Note: I’m teaching entrepreneurship at two Chilean universities this semester. During How to Build a Startup’s fifteen weeks, we provide the frameworks you need to take an idea to launch. Here’s class 1’s lesson.
Tons of people have business ideas. Some of them start. Many don’t. Most that do fail. While you can create a successful business from a mediocre idea via top notch execution, it’s much easier if you have a solid business idea. So how do you pick a startup idea? And validate it to figure out if it’s a good idea or not? Let’s go through the process.
Ycombinator’s Paul Graham wrote a great post about how to come up with startup ideas. It gets at the heart of evaluating a startup idea. Start here, read it now.
Ok, you’re back. If you’re being lazy and didn’t read it, go read it now. If you insist on being lazy, Graham believes that the best startup ideas have three things in common:
They’re something the founders themselves want, that they themselves can build, and that few others realize are worth doing.
We took Graham’s three important points, added a few more and created a five point framework to evaluate startup ideas. This framework works for all business ideas, not just tech startups. It’s important to evaluate your idea before you get started. If you don’t you risk spending time, money and effort on an idea that fails when you could have prevented failure from the beginning.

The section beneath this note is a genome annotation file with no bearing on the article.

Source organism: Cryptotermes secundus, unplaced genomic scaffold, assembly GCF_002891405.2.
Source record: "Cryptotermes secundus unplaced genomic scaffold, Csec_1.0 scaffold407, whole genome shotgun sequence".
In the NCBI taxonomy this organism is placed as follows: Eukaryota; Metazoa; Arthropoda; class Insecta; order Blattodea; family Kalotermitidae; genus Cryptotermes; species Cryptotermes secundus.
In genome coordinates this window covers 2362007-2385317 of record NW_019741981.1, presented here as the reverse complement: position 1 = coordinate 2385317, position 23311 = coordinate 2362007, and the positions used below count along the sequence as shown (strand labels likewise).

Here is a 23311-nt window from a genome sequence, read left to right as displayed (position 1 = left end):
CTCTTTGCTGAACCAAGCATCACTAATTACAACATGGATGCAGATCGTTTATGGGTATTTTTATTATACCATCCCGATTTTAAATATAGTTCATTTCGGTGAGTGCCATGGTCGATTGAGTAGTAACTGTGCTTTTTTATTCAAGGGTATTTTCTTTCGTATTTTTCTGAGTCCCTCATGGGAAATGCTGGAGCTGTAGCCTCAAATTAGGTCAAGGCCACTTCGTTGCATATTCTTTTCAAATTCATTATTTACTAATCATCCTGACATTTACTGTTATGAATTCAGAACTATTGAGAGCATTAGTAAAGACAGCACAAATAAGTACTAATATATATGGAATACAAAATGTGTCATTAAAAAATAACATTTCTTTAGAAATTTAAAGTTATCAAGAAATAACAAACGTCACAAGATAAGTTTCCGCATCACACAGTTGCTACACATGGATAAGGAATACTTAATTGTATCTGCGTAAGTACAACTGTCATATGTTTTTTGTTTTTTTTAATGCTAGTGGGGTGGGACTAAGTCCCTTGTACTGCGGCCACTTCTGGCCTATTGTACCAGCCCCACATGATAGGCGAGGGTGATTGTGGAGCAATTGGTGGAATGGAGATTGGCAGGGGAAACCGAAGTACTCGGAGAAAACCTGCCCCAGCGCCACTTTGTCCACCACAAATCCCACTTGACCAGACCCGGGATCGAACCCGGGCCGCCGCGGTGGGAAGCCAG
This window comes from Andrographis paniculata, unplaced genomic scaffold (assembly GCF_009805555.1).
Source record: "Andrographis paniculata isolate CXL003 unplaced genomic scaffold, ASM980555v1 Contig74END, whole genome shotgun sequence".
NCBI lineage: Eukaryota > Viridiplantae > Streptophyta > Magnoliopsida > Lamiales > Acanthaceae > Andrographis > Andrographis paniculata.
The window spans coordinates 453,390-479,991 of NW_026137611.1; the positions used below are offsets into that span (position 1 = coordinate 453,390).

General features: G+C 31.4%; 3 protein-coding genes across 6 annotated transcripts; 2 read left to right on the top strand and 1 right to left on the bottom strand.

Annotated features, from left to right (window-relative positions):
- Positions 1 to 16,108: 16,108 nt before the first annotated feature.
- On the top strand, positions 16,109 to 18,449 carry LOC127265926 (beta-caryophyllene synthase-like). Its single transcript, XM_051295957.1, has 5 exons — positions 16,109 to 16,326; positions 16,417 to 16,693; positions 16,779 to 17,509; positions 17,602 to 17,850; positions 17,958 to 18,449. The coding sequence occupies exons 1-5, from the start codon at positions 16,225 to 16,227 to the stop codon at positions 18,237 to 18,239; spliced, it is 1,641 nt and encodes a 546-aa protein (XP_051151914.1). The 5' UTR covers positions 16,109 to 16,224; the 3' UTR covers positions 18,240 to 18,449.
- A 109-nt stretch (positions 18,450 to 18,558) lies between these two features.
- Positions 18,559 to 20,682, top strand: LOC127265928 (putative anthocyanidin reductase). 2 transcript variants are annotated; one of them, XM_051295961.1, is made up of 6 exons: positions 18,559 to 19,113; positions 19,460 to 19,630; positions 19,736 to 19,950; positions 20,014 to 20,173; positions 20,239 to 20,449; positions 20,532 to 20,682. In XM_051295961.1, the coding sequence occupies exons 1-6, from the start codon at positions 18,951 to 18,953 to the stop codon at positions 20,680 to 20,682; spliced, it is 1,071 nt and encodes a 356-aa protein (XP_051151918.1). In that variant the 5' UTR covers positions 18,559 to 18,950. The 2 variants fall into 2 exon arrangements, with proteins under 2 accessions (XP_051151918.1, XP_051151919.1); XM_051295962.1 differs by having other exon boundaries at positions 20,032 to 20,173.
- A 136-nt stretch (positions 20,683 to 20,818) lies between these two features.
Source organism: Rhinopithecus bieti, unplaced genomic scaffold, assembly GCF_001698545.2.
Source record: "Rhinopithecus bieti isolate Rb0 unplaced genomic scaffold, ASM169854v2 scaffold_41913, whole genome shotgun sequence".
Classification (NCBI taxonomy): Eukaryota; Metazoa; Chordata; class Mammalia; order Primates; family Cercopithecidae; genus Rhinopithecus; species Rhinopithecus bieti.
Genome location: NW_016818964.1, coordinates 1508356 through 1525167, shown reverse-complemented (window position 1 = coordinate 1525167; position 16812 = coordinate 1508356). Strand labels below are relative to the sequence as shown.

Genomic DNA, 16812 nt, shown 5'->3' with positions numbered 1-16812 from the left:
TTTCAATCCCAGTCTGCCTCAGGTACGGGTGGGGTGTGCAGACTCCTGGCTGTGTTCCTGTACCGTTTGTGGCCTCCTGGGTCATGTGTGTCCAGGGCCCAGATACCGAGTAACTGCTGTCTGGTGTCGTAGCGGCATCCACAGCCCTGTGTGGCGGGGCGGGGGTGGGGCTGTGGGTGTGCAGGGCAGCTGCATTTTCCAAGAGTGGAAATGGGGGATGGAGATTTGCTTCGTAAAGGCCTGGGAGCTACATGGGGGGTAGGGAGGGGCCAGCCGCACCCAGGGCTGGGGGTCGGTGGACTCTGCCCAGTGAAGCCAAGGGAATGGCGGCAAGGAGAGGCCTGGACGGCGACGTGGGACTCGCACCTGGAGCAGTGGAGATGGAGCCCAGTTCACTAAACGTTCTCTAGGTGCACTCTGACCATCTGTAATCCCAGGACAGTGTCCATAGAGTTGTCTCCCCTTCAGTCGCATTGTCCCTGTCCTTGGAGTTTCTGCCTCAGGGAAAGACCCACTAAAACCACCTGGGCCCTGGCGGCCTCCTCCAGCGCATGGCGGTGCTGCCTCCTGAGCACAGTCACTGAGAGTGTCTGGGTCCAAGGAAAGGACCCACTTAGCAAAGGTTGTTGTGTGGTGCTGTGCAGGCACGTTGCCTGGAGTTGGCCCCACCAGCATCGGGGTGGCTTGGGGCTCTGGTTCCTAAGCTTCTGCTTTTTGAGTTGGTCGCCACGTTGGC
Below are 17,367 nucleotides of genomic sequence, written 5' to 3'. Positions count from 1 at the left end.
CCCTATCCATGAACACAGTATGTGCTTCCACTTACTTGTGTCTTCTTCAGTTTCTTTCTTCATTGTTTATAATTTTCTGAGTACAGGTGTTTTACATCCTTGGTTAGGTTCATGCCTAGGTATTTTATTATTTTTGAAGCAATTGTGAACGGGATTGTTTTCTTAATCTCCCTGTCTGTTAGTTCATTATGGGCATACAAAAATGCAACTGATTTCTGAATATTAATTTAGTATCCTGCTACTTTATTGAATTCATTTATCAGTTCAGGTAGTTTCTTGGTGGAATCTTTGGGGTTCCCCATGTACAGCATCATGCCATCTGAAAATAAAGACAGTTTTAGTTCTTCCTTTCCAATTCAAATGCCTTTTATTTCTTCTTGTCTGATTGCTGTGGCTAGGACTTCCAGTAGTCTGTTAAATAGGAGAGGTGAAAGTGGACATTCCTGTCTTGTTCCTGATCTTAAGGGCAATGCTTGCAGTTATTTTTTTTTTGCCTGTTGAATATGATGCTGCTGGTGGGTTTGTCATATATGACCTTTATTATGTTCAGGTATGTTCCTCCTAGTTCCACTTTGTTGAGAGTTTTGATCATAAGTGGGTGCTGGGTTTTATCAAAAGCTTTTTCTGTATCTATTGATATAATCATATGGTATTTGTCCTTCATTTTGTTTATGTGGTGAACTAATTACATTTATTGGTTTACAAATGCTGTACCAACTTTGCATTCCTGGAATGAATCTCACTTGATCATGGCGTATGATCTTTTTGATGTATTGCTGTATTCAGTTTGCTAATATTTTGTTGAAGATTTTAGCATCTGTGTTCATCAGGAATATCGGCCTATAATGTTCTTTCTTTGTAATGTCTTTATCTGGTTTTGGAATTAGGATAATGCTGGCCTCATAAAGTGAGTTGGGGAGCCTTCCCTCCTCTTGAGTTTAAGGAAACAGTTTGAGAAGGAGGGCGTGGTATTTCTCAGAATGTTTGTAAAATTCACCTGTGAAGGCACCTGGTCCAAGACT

Run your idea through this framework answering these questions to yourself as you go. At the end, rank your idea 1-10 in each category, 10 being best.
Does your idea solve a problem someone has? Is it a problem people want solved? And is it a big enough pain that they’ll actually pay you to solve it?
Is it your problem too? Do you really feel the pain? Would you use your solution to the problem? Do you know anything about the industry? Do you have any connections to potential first customers? Why are you the best person to make your idea a success? Just saying “because I have the idea” doesn’t count.
How big is the market? Is it big enough that if you succeed in meeting your goals you’ll find a reward big enough to justify all of your hard work?